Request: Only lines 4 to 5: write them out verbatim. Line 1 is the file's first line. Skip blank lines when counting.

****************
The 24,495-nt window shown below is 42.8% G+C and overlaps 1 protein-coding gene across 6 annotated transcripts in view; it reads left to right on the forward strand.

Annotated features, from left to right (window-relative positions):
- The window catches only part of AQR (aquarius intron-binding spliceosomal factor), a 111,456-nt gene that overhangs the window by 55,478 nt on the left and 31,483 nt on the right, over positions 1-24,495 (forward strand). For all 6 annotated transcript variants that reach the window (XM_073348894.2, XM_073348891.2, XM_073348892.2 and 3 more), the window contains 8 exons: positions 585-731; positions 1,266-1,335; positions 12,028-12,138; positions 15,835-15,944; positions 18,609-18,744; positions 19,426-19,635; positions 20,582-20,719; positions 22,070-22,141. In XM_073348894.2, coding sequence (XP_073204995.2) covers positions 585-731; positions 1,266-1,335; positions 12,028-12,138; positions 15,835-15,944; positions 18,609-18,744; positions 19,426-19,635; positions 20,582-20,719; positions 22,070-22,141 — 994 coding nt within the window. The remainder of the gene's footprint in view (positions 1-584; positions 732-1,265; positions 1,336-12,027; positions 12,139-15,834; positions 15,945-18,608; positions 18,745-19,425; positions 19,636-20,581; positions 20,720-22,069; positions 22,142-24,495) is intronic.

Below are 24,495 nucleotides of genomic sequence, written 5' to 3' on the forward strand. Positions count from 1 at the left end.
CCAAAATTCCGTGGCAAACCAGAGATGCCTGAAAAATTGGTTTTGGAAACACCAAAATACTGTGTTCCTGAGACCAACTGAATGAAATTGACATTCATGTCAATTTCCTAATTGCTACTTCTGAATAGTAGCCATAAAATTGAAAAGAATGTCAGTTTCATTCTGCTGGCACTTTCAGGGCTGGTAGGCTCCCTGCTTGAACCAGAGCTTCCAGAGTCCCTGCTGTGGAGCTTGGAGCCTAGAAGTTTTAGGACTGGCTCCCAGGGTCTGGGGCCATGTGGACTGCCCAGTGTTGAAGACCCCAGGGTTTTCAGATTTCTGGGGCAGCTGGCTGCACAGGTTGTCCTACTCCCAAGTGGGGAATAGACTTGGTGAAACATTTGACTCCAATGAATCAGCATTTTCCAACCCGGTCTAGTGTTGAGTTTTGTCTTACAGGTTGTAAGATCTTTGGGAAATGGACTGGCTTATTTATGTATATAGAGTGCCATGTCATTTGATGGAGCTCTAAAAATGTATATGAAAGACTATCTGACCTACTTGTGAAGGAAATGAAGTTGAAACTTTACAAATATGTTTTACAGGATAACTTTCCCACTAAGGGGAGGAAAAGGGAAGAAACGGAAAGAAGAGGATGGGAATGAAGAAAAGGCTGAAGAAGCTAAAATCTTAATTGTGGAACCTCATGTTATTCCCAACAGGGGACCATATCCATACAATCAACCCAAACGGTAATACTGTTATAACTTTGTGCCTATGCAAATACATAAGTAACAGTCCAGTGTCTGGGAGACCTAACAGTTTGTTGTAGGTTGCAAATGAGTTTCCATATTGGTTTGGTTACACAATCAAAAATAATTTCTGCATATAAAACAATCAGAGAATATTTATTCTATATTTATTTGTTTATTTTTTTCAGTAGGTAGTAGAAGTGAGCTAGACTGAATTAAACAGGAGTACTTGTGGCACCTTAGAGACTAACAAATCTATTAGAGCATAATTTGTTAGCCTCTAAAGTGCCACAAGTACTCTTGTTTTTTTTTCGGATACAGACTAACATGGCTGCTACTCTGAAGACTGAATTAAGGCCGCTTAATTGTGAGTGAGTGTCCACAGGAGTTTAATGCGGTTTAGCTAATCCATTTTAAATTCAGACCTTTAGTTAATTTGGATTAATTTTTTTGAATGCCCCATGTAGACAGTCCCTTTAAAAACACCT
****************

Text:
Below are 24,495 nucleotides of genomic sequence, written 5' to 3' on the forward strand. Positions count from 1 at the left end.
CCAAAATTCCGTGGCAAACCAGAGATGCCTGAAAAATTGGTTTTGGAAACACCAAAATACTGTGTTCCTGAGACCAACTGAATGAAATTGACATTCATGTCAATTTCCTAATTGCTACTTCTGAATAGTAGCCATAAAATTGAAAAGAATGTCAGTTTCATTCTGCTGGCACTTTCAGGGCTGGTAGGCTCCCTGCTTGAACCAGAGCTTCCAGAGTCCCTGCTGTGGAGCTTGGAGCCTAGAAGTTTTAGGACTGGCTCCCAGGGTCTGGGGCCATGTGGACTGCCCAGTGTTGAAGACCCCAGGGTTTTCAGATTTCTGGGGCAGCTGGCTGCACAGGTTGTCCTACTCCCAAGTGGGGAATAGACTTGGTGAAACATTTGACTCCAATGAATCAGCATTTTCCAACCCGGTCTAGTGTTGAGTTTTGTCTTACAGGTTGTAAGATCTTTGGGAAATGGACTGGCTTATTTATGTATATAGAGTGCCATGTCATTTGATGGAGCTCTAAAAATGTATATGAAAGACTATCTGACCTACTTGTGAAGGAAATGAAGTTGAAACTTTACAAATATGTTTTACAGGATAACTTTCCCACTAAGGGGAGGAAAAGGGAAGAAACGGAAAGAAGAGGATGGGAATGAAGAAAAGGCTGAAGAAGCTAAAATCTTAATTGTGGAACCTCATGTTATTCCCAACAGGGGACCATATCCATACAATCAACCCAAACGGTAATACTGTTATAACTTTGTGCCTATGCAAATACATAAGTAACAGTCCAGTGTCTGGGAGACCTAACAGTTTGTTGTAGGTTGCAAATGAGTTTCCATATTGGTTTGGTTACACAATCAAAAATAATTTCTGCATATAAAACAATCAGAGAATATTTATTCTATATTTATTTGTTTATTTTTTTCAGTAGGTAGTAGAAGTGAGCTAGACTGAATTAAACAGGAGTACTTGTGGCACCTTAGAGACTAACAAATCTATTAGAGCATAATTTGTTAGCCTCTAAAGTGCCACAAGTACTCTTGTTTTTTTTTCGGATACAGACTAACATGGCTGCTACTCTGAAGACTGAATTAAGGCCGCTTAATTGTGAGTGAGTGTCCACAGGAGTTTAATGCGGTTTAGCTAATCCATTTTAAATTCAGACCTTTAGTTAATTTGGATTAATTTTTTTGAATGCCCCATGTAGACAGTCCCTTTAAAAACACCT